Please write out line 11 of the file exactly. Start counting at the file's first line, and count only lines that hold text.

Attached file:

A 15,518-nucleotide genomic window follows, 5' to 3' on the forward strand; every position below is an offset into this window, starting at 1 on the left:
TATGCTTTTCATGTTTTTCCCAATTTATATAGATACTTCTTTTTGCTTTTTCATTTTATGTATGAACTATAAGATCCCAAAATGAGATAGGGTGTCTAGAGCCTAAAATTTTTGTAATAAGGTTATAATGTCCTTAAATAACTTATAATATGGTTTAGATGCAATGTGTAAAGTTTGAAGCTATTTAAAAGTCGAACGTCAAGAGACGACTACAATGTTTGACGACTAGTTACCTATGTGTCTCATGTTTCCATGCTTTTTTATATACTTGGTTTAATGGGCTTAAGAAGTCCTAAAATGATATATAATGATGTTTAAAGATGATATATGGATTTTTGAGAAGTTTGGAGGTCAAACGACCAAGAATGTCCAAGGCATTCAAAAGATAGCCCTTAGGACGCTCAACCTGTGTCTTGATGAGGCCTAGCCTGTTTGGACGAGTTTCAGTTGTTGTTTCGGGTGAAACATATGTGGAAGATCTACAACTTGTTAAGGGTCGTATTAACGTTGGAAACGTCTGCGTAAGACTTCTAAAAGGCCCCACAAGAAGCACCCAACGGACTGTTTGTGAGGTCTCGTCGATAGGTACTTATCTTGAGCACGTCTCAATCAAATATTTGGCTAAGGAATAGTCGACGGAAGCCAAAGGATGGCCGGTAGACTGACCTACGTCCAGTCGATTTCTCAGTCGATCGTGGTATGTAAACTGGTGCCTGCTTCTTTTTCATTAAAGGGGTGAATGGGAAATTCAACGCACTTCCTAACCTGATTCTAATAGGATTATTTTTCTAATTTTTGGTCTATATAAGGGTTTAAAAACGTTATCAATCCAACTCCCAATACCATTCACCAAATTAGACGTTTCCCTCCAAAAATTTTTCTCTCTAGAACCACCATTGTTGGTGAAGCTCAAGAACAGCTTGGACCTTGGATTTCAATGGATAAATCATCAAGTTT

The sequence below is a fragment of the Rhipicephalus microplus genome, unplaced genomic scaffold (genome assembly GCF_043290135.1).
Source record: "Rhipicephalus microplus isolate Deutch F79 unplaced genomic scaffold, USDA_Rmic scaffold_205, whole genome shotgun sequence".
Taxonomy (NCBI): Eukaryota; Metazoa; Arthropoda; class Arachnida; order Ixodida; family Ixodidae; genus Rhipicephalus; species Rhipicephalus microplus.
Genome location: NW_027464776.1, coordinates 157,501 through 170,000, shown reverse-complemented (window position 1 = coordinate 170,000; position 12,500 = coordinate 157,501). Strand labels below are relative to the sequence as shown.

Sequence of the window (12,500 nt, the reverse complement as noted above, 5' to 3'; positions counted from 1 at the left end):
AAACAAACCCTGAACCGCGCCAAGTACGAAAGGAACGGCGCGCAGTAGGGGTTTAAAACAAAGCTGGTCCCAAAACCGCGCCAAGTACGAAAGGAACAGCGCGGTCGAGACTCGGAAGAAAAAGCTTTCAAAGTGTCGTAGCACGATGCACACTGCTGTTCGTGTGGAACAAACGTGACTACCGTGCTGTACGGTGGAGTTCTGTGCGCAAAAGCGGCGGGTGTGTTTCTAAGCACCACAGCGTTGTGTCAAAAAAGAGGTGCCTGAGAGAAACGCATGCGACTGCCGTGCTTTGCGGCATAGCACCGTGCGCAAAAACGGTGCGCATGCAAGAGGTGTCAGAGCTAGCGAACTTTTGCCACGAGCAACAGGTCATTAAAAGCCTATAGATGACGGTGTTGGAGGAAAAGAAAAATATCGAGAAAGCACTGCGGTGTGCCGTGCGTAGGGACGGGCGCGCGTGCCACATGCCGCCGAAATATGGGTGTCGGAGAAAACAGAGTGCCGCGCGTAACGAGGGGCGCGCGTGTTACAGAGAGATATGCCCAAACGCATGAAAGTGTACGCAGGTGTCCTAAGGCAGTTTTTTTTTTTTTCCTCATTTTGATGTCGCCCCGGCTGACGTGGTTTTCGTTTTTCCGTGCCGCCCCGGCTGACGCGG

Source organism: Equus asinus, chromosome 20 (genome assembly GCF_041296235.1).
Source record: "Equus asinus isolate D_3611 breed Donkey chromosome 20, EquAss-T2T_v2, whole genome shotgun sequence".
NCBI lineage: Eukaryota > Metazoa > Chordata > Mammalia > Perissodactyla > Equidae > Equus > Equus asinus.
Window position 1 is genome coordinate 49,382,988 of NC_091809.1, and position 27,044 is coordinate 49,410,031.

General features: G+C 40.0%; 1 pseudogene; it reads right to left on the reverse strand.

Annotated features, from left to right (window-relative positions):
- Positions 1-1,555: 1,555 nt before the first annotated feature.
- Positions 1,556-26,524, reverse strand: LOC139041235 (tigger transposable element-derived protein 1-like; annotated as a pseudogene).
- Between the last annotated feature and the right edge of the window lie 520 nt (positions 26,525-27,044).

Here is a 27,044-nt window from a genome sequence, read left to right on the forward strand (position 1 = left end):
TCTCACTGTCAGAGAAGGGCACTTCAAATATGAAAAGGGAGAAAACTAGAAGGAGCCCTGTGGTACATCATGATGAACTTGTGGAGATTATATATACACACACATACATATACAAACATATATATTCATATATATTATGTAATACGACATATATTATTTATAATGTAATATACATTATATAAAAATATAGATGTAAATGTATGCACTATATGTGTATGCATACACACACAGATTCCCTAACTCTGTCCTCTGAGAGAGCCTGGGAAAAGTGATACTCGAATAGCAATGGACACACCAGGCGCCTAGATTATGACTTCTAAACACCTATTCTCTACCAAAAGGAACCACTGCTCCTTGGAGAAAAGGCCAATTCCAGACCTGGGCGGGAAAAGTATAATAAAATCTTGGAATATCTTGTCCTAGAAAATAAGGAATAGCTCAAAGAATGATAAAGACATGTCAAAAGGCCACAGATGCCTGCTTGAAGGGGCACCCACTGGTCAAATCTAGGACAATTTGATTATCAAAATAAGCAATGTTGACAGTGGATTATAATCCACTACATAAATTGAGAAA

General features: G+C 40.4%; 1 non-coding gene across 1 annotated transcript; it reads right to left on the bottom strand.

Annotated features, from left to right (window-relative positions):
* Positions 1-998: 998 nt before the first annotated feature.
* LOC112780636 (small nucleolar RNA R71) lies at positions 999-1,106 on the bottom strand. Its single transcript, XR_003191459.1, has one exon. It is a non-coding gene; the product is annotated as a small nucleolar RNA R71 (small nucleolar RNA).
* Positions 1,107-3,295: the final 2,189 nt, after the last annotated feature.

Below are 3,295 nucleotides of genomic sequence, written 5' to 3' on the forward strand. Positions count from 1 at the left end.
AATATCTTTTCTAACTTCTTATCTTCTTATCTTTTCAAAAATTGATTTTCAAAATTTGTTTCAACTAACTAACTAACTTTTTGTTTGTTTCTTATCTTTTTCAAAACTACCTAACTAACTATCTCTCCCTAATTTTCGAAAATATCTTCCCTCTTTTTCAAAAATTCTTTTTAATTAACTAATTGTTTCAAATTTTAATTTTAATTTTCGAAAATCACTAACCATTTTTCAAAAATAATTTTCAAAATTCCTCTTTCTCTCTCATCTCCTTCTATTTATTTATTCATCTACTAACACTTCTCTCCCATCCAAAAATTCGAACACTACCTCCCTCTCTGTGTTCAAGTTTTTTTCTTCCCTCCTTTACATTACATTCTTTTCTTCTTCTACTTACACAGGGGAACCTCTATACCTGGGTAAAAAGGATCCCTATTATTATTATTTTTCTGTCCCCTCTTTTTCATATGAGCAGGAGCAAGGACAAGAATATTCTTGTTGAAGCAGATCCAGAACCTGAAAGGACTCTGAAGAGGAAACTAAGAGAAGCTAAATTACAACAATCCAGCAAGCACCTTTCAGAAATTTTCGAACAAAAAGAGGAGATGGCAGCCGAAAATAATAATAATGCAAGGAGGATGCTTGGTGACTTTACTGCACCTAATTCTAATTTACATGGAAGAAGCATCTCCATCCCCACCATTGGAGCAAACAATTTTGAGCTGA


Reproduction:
NCBI lineage: Eukaryota > Metazoa > Chordata > Mammalia > Perissodactyla > Equidae > Equus > Equus asinus.